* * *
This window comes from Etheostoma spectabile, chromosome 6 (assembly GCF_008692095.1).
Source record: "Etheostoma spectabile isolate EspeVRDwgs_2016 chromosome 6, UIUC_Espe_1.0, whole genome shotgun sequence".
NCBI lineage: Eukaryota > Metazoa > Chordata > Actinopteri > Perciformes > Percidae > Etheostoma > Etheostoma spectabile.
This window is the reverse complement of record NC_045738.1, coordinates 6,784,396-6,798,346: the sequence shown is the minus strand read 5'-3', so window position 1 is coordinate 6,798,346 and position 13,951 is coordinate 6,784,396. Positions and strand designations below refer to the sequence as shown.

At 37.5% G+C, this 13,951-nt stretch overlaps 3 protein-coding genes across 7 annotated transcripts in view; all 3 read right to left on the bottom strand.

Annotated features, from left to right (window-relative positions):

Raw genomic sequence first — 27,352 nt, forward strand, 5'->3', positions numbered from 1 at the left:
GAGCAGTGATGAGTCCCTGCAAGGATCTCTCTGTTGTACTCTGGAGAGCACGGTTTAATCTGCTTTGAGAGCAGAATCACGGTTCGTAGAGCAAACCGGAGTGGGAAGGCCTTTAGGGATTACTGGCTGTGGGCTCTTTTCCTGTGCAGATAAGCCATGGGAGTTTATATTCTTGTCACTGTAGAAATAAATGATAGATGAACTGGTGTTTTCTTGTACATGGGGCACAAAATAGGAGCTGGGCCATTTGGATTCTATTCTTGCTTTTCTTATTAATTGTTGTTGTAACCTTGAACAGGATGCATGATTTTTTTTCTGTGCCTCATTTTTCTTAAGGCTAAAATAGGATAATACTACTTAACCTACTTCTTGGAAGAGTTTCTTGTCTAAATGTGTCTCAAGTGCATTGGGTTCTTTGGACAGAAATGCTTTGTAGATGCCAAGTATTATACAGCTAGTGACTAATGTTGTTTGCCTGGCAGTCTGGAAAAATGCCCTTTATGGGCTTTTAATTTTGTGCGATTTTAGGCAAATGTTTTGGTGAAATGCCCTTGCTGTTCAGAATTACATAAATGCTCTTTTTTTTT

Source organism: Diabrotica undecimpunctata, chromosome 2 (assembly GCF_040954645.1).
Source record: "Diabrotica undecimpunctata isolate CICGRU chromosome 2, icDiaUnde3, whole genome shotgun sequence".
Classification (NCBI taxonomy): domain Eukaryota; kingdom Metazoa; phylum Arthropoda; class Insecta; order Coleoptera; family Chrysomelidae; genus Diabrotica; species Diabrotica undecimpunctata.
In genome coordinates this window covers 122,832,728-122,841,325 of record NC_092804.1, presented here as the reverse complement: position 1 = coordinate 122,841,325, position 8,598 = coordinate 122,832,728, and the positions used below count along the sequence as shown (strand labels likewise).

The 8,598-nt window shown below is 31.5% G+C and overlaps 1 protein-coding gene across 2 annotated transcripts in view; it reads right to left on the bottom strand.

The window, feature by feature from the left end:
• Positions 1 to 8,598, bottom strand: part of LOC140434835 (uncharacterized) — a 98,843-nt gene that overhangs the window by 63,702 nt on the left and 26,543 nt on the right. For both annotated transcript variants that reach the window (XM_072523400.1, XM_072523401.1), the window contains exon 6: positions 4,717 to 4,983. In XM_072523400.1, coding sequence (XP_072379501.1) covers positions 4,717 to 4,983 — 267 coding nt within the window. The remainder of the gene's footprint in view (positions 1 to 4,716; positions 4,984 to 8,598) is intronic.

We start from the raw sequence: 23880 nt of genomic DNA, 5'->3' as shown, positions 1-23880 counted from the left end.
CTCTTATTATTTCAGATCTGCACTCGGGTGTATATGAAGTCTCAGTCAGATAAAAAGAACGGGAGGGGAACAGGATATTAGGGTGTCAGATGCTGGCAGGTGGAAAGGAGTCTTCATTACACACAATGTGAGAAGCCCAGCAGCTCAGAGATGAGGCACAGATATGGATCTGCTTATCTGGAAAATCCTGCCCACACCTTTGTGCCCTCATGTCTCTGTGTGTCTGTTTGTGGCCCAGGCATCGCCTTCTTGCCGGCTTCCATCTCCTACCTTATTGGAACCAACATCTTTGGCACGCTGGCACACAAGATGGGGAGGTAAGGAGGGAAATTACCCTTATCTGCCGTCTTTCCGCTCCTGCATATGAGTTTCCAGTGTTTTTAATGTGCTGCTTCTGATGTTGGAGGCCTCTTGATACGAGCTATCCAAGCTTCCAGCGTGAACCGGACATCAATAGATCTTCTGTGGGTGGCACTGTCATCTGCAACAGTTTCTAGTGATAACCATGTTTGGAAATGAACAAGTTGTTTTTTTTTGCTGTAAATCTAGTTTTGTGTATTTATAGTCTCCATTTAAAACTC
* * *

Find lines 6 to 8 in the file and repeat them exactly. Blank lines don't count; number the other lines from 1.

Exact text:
Annotated features, from left to right (window-relative positions):

Raw genomic sequence first — 27,352 nt, forward strand, 5'->3', positions numbered from 1 at the left:
GAGCAGTGATGAGTCCCTGCAAGGATCTCTCTGTTGTACTCTGGAGAGCACGGTTTAATCTGCTTTGAGAGCAGAATCACGGTTCGTAGAGCAAACCGGAGTGGGAAGGCCTTTAGGGATTACTGGCTGTGGGCTCTTTTCCTGTGCAGATAAGCCATGGGAGTTTATATTCTTGTCACTGTAGAAATAAATGATAGATGAACTGGTGTTTTCTTGTACATGGGGCACAAAATAGGAGCTGGGCCATTTGGATTCTATTCTTGCTTTTCTTATTAATTGTTGTTGTAACCTTGAACAGGATGCATGATTTTTTTTCTGTGCCTCATTTTTCTTAAGGCTAAAATAGGATAATACTACTTAACCTACTTCTTGGAAGAGTTTCTTGTCTAAATGTGTCTCAAGTGCATTGGGTTCTTTGGACAGAAATGCTTTGTAGATGCCAAGTATTATACAGCTAGTGACTAATGTTGTTTGCCTGGCAGTCTGGAAAAATGCCCTTTATGGGCTTTTAATTTTGTGCGATTTTAGGCAAATGTTTTGGTGAAATGCCCTTGCTGTTCAGAATTACATAAATGCTCTTTTTTTTT